4. Important financial strain to small nonprofit subspecialty societies. The conduct of publishing journals through professional societies allows modest dollars to come into the smaller societies and support other important activities that may not have full support, such as education, conferences, research grants, patient awareness, and advocacy. These important initiatives would have to be re-evaluated in societies and may affect patient care by reducing other venues and methods of information dissemination and policy advocacy. As Dr. Mann has called out in his previous communication (5), it is important that we have a serious dialog about open access immediately and thoroughly, as this train has left the gate; it is up to the broader scientific community to delve into the details of how we transition from our current system that has served the community well in the past, but will not be the ecosystem of the future.”

 

Trump’s administration may address the outrageous academic publishing market.

“In December, in the midst of the political wrangling associated with President Trump’s impeachment, a news report gave me hope. According to it, Trump’s administration was working on an executive order that would require publishers to grant immediate free access to all journal articles that result from federally funded research. Predictably, the publication industry rapidly issued a scathing critique of the idea, signed by 140 publishers and academic societies. Although the Trump administration is widely viewed to be anti-science, it would be a mistake to interpret the presence of academic societies on this letter as representing the interests of science writ large. Within two days of the industry letter, a coalition representing 210 academic and research libraries wrote an open letter to the White House supporting changing federal policy in exactly the way the executive order is rumored to do. Indeed, there have long been calls for opening access to research results. This is an area where U.S. lags behind Europe in policy and Latin America in development of open access journals and databases.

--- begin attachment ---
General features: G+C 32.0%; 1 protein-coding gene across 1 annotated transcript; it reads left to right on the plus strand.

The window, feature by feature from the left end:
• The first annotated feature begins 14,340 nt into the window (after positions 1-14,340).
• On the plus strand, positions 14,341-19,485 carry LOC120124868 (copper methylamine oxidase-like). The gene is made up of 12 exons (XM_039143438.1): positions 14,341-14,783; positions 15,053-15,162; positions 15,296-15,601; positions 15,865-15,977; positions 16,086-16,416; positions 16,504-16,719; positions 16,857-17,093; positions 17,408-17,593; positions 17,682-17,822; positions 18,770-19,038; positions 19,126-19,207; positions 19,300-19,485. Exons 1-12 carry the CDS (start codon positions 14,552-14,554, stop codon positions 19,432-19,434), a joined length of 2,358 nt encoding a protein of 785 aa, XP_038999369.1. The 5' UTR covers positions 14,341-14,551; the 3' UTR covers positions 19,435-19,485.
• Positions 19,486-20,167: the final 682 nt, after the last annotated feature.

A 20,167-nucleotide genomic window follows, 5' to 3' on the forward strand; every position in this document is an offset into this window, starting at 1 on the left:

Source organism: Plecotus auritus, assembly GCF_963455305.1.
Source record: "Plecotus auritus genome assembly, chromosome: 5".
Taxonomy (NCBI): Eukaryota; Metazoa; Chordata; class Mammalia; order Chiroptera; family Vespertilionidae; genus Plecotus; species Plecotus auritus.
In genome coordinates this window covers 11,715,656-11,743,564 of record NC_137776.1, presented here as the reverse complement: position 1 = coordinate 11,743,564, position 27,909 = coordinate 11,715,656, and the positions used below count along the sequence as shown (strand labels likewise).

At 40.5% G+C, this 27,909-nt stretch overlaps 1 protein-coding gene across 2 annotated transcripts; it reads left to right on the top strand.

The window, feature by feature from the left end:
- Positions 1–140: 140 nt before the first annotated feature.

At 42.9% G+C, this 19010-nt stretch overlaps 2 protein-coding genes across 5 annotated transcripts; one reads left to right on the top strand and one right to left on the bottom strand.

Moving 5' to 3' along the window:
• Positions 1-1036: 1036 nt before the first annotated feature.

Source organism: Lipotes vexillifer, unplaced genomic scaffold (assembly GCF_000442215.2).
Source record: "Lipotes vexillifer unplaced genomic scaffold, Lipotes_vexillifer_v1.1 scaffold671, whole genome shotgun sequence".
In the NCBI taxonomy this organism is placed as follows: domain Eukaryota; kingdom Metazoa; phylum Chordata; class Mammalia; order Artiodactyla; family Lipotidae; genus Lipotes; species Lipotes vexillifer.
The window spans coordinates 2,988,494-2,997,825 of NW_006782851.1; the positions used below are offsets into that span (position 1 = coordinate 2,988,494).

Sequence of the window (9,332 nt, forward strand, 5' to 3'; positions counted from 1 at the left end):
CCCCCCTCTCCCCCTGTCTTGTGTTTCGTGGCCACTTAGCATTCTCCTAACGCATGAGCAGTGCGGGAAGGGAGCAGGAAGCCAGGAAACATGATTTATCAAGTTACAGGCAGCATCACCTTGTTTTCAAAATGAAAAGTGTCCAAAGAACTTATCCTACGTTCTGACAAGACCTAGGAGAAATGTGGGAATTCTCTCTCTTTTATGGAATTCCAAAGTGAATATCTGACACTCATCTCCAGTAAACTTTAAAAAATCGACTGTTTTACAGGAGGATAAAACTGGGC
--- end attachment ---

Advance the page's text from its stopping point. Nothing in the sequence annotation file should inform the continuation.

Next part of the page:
In an era when most presidential actions are viewed primarily through partisan lenses, it is worth taking a step back and considering why this rumored proposal elicited a polarized response, but one that did not fall along partisan lines. A lot of money is at stake. But so too are the essences of scientific communication and scientific self-governance….”

Trump pressed by Nobel laureates to make US-funded research available for free | News | Chemistry World

“Twenty-one Nobel laureates have written to the White House urging the president to push ahead with an executive order that would mandate free and immediate access to research papers funded by US taxes. The proposed policy would toss out current rules, in place since 2013, that requires taxpayer-funded research published in journals to be made freely available within a year….”

What to Expect in the Publishing World in 2020 – Against the Grain

“Earlier this month, a rumor began to circulate that the US government was planning on passing an executive order that would mandate all papers from federally funded research be open access immediately upon publication—abolishing the 12-month paywall allowed under current rules.